If ever I had any doubts if Rome was the city for me, then those doubts are well and truly banished. These are not just donuts. These are packed-to-the-gills, fully loaded, nay bloated, bombas of unadulterated full fat ‘goloso’ donuts that will sit in your tummy for hours. One of these go hand in (sticky) hand with industrial strength espresso, enough to get you well on your way to work. Just don’t think about the depths of the sugar and caffeine low lurking around the corner, ready to clobber you around the head.

 2. There is no such thing as a refund here.
Once you pay your money, it’s gone. That receipt you have in your hand is not for “If you change your mind” no quabble policies you get in the UK and US (dreamy sigh), oh no, no, no. The purpose of the receipt is two fold, so far as I can see:
1.     It’s the chance to produce and circulate more paperwork
2.     To ward off the Guarda di Finanza, the police force who focus only dodgy tax bills.  These guys often carry out “raids” on restaurants or bars which have invariably been tipped off a few days in advance, usually by an insider. Like the Queen thinking everywhere smells of fresh paint, these guys presumably wonder where everyone goes out to eat.

3. Sunny days are the norm – all that snow business was a red herring. It is now only March and on more than one occasion already I have had to run for shade. The locals of course are still wearing scarves and chunky blue shiny puffer jackets (although we haven’t seen any more ill-fitting day-glo ski suits since the snow melted).

4. Forget that ‘Friday Feeling’, it’s all about that ‘Sunday Sensation’; Sundays are the highlight of the week here. We are now starting to get the taste for ‘Buona Domenica”. This, in my opinion, is one of the many positives of living in Italy. Post 3pm, I always felt that Sundays were the wind-down. Let’s face it: you can’t put lipstick on a pig. Sunday evenings are just plain horrendous, and no amount of Hugh Bonneville and Maggie Smith playing fancy dress in a big house is going to change that. Whatever you have lined up for your Sunday, be it a hangover, a lazy pub lunch, a cinema trip, a takeaway curry, or all of the above, it is all designed to take your mind off the pending brutality of the Monday morning alarm clock. Sunday’s here though, are starting to take on a new form for us. Sundays are when the city slips to a more relaxed gear, and Good Lord, does it need a breather every 7 days. At first we found it strange and inconvenient that everything bar the pasticceria shops close their shutters firmly outside Centro Storico. The Pasticceria is pretty much the only thing that I reckon you could get ahold of 24/7 (on a side note when you see a sign for “24 Ore, no-stop”, don’t believe a word for it. “No-stop” comes with a biro- scratched-A4-sheet-selloptaped-to the-window-caveat, usually something like: “No-stop *Except lunchtimes, Saturday evenings and all of Sunday. Closes at 6pm every day”).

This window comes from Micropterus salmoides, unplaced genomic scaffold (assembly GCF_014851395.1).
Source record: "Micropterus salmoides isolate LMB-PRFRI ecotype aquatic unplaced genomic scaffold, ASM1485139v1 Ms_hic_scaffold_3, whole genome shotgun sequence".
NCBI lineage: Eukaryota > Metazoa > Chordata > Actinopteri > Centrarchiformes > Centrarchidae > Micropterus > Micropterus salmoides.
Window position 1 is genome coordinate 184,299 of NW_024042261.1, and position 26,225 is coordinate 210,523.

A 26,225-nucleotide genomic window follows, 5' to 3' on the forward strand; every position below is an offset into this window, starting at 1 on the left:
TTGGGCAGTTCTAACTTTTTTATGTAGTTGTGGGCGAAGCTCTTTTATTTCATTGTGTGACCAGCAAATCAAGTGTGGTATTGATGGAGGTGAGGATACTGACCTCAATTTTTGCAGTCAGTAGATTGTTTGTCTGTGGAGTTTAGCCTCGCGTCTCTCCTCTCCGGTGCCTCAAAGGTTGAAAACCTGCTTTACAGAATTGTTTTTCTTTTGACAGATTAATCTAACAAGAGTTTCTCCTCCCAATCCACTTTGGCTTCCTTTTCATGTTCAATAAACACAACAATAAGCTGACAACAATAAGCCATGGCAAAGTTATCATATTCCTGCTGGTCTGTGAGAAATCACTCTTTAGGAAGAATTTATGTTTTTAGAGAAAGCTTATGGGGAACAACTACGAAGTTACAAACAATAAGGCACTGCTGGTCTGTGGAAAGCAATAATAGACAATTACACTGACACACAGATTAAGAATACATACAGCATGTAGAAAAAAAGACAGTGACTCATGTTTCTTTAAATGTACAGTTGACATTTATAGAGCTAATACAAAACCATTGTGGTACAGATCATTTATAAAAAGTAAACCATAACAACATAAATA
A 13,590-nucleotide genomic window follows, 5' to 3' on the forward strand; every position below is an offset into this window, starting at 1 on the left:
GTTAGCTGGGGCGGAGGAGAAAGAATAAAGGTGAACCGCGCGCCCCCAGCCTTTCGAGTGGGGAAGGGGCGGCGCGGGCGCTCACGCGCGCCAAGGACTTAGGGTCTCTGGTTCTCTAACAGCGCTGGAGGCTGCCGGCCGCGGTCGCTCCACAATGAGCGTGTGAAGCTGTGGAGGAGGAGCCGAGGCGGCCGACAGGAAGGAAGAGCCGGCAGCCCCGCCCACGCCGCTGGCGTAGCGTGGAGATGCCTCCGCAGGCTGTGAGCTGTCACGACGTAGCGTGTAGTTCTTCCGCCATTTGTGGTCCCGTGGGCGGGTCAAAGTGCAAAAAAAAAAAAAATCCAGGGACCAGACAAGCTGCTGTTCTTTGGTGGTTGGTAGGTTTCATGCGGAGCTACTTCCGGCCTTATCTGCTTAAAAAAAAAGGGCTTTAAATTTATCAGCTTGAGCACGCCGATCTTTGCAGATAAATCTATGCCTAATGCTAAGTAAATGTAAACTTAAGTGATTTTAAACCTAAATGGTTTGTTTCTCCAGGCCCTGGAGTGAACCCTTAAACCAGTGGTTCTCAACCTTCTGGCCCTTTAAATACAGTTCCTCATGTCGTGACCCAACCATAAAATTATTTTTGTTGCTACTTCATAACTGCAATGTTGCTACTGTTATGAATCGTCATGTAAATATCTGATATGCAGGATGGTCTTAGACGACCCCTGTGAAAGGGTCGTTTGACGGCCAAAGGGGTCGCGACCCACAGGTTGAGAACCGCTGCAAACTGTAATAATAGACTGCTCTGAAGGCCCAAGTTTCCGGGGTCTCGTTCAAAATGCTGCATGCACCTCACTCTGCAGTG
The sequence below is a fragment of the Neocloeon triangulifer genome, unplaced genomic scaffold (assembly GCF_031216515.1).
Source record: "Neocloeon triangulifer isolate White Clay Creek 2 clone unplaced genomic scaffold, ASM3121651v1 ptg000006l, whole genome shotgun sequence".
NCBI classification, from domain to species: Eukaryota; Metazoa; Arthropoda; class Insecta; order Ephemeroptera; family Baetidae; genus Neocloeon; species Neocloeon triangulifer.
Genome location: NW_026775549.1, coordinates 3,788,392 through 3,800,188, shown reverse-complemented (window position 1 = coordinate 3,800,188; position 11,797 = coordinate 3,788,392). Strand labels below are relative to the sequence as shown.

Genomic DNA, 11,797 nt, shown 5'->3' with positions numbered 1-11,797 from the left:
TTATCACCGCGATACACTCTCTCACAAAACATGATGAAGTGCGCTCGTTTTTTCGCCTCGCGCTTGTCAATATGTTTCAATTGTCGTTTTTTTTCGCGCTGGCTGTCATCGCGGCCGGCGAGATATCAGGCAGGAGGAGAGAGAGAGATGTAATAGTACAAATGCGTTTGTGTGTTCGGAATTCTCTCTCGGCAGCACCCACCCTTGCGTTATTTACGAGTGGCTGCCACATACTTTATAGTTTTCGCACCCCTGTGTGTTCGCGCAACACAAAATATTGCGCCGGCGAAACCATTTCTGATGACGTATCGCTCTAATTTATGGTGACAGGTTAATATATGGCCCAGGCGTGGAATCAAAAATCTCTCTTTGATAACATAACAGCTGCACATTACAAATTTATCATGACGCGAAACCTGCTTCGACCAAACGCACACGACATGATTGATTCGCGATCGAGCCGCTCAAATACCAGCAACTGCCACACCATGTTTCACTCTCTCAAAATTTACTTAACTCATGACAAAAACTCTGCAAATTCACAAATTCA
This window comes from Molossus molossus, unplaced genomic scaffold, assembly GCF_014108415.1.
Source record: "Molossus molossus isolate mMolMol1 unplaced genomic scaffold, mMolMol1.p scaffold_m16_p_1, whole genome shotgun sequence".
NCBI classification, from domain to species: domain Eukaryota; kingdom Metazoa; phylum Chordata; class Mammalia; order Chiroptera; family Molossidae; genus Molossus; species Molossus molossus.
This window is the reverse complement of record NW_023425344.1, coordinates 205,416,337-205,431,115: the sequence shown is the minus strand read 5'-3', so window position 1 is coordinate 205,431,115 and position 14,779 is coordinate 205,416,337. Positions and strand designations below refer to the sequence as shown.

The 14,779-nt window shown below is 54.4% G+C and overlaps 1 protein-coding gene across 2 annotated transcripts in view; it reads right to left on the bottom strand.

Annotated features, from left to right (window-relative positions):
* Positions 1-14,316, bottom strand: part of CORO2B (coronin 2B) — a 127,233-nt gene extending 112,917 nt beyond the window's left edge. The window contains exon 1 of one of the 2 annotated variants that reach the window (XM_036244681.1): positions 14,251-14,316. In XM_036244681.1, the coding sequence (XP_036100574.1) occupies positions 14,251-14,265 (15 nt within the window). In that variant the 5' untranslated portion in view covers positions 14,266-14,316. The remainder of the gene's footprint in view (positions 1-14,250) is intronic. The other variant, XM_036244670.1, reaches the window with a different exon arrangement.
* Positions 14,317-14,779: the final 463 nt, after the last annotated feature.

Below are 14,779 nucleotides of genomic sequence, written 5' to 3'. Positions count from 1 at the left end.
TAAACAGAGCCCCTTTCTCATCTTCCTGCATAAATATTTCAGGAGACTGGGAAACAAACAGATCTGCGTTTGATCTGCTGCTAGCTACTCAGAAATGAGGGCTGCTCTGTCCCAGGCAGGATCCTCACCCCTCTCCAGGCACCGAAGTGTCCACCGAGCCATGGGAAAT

So Sundays are about visiting your old Mamma or close friends (if you can get permission from Mamma) and everyone seems to look forward to it. People greet each other on Saturday, wishing a ‘Buona Domenica’ with enthusiastic gusto; it irks me a little – why would anyone wish their Saturday away for a Sunday? We’re not quite there yet but, if the custard stuffed donuts for breakfast are anything to go by, it won’t be long before we consider Sunday mornings the new Friday night.

5. ‘Sono eccitata’ (I am excited) is to be used only in intimate/erotic situations.
It should not be used to describe your enthusiasm about the prospect of meeting someone/going for coffee/starting a job. In all of such instances, and more, I have employed this phrase in the past 6 months. Note to Italians: correct us stupid English people when we get your language wrong. Grazie.

Sunday, 26 February 2012

Our valuables on Valentines

Last week we were reunited with our worldly possessions, arriving as they did 3 days earlier than expected and on the ugly end of rush hour on Valentine’s Day.